As one may expect, there was a lot of World Cup related news this week. However, there was also a lot of other interesting Buenos Aires news, so I have quite a list today. And remember, you can follow Buenos Aires Life on Twitter to get instant access to BA-related news and happenings.
Argentina nabs alleged Colombian money launderer [Associated Press]
A suspected Colombian drug trafficker who operated under the radar for years in Argentina was arrested as he walked near a Buenos Aires shopping mall. He was living under an assumed identity in a suburban neighborhood.
Argentina inflation slows slightly in May [Reuters]
Argentine consumer price inflation slowed slightly to 0.7 percent in May as food prices eased, the government said on Friday, but analysts said the real rate was nearly twice as high.
Buenos Aires mayor finds laws apply to him, too [CNN]
Mauricio Macri, the chief executive of Buenos Aires, Argentina, has been fined for riding a motorcycle without a helmet. He faces much larger legal trouble, having been indicted this year on charges of illegal wiretapping.
Argentine Union Seeks 30% Raise in Minimum Wage [Bloomberg]
Argentina’s biggest union wants to raise the minimum wage 30 percent to 2,000 pesos ($510) per month because of inflation, newspaper El Cronista reported.
Argentine Nobelist Perez Esquivel recalls torture [AP]
Adolfo Perez Esquivel, who won the 1980 Nobel Peace Prize for his work exposing abuses during Argentina’s military dictatorship, finally testified against his captors, describing his torture and crediting international pressure for saving his life.
World Cup 2010: Diego Maradona denied beef supply for Argentina team [Telegraph.co.uk]
Agriculture officials put a stop to Maradona’s team’s plans to bring in steak supplies from home. “They never got a permit to bring the beef in. They wanted to, but it was declined,” a chef at the University of Pretoria centre said, adding that the flamboyant Argentine coach had failed to live up to his diva reputation so far.
Argentina May Move to Lift Capital Controls Post-Swap [Bloomberg]
Argentina will likely move to lift capital controls following the conclusion of the country‚Äôs $18.3 billion debt swap, the head of the Buenos Aires Stock Exchange said. Under regulations put in place under then-President Nestor Kirchner, international investors must deposit 30 percent of the funds they bring into Argentina with the central bank for a year.
Hollywood ending in Buenos Aires [The Guardian]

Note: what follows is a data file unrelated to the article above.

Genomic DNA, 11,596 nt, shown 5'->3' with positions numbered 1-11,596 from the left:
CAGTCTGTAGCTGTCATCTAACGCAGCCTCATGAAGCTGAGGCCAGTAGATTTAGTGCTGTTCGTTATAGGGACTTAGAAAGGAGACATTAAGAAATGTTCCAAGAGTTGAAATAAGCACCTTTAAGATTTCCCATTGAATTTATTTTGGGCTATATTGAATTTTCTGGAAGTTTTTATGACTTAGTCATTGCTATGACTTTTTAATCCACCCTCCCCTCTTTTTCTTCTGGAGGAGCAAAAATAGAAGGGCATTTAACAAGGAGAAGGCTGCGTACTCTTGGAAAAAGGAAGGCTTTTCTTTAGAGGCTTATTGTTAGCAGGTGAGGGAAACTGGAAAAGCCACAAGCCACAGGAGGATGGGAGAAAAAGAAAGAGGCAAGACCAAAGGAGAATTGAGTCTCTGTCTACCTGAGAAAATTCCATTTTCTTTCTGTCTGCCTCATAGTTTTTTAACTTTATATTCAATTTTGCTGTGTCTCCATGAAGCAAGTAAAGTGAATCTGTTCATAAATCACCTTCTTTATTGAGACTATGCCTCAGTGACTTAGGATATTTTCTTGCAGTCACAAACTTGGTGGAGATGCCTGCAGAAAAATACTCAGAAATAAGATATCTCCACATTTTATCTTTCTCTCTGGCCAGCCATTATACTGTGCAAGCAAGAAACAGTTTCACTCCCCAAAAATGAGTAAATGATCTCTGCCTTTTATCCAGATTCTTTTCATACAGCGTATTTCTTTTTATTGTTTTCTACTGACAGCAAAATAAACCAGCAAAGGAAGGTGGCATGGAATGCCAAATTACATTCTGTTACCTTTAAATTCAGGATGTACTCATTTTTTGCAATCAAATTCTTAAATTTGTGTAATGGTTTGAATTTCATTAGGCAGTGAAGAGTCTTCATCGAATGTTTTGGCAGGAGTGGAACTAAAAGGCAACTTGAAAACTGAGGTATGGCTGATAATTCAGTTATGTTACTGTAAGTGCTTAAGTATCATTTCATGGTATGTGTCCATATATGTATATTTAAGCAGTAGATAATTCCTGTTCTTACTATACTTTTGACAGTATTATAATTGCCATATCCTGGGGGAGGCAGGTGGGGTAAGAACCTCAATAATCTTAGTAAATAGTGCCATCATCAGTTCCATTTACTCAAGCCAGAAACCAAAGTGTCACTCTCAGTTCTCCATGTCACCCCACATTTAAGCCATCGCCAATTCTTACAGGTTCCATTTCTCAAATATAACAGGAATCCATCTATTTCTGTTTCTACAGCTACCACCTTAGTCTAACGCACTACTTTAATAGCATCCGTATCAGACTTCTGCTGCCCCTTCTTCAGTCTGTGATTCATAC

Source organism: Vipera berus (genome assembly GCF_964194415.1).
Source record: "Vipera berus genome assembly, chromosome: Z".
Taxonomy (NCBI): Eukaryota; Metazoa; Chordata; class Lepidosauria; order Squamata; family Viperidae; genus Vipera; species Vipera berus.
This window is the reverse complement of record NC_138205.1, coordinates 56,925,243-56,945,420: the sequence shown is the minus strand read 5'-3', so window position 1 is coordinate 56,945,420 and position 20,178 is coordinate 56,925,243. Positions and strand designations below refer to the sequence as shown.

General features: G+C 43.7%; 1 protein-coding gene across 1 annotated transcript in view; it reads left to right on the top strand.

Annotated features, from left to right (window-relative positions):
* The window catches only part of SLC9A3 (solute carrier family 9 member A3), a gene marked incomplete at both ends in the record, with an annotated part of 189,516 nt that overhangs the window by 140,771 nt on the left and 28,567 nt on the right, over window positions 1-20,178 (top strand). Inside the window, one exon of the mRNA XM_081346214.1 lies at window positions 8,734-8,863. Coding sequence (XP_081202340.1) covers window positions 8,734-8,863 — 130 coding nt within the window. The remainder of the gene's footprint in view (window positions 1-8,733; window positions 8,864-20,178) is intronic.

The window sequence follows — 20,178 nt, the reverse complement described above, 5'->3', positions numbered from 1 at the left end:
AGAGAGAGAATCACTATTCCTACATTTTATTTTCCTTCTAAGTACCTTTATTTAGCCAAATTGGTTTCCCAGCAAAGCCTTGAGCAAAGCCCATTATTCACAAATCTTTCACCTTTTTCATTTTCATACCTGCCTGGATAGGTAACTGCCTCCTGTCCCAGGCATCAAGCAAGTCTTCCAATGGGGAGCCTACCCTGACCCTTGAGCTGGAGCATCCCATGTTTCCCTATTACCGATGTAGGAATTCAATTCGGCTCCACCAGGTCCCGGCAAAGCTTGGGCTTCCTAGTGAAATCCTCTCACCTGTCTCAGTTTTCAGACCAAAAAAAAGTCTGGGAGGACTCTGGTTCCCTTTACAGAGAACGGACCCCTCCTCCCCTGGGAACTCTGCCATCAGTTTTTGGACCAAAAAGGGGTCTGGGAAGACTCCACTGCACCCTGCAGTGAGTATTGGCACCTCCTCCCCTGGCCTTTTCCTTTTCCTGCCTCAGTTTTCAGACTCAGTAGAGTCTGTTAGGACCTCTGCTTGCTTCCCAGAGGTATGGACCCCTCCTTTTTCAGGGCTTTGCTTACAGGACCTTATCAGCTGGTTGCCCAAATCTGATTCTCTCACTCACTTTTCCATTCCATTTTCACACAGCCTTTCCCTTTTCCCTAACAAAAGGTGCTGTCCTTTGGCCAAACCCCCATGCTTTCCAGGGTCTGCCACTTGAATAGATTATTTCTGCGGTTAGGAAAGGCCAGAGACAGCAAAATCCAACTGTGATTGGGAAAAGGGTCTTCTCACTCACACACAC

The slums of Latin America are growing, but so is the local film industry, which is alive with productivity and homegrown talent. In Villa 21, one of Buenos Aires’ largest slums, ‘actor, producer, scriptwriter and most of all squatter’ Julio Arrieta sees culture as a way out of ignorance and unemployment.
Pay Rises 43% as Argentines See Inflation Triple Official Rate [Bloomberg]
Argentine labor leaders are demanding the biggest wage increases in more than 15 years to compensate for inflation they say is running at more than three times the official rate of 10.7 percent a year.
Argentine Hake On the Brink of Collapse [IPS]
The Argentine hake (merluza) fisheries of the southern Atlantic Ocean, among the world’s leaders in the white fish market, are on the verge of collapse due in part to the indifference of the Argentine people, who are apparently more interested in beef, a staple of their diet. The Wildlife Foundation issued a call this year for Argentines to avoid buying hake filets less than 25 centimeters long, in order to discourage the capture of small fish.
Work suffers, parties thrive during World Cup [AP]
Leonardo Munoz, wearing a foot-tall blue-and-white wig, is ready to bare it all for the glory of Argentina.
Complicated Tango for Argentina’s Coach and Star [The New York Times]
They will remain bound through the rest of the World Cup: Maradona, 49, and Messi, soon to be 23. One perhaps the greatest soccer star ever, the other the best of his generation. One volatile, the other quiet. Both gripped in a complicated relationship with Argentina and with each other, dancing a mesmerizing soccer tango as Argentina seeks its first title since Maradona hoisted the trophy in 1986 with help from the so-called Hand of God.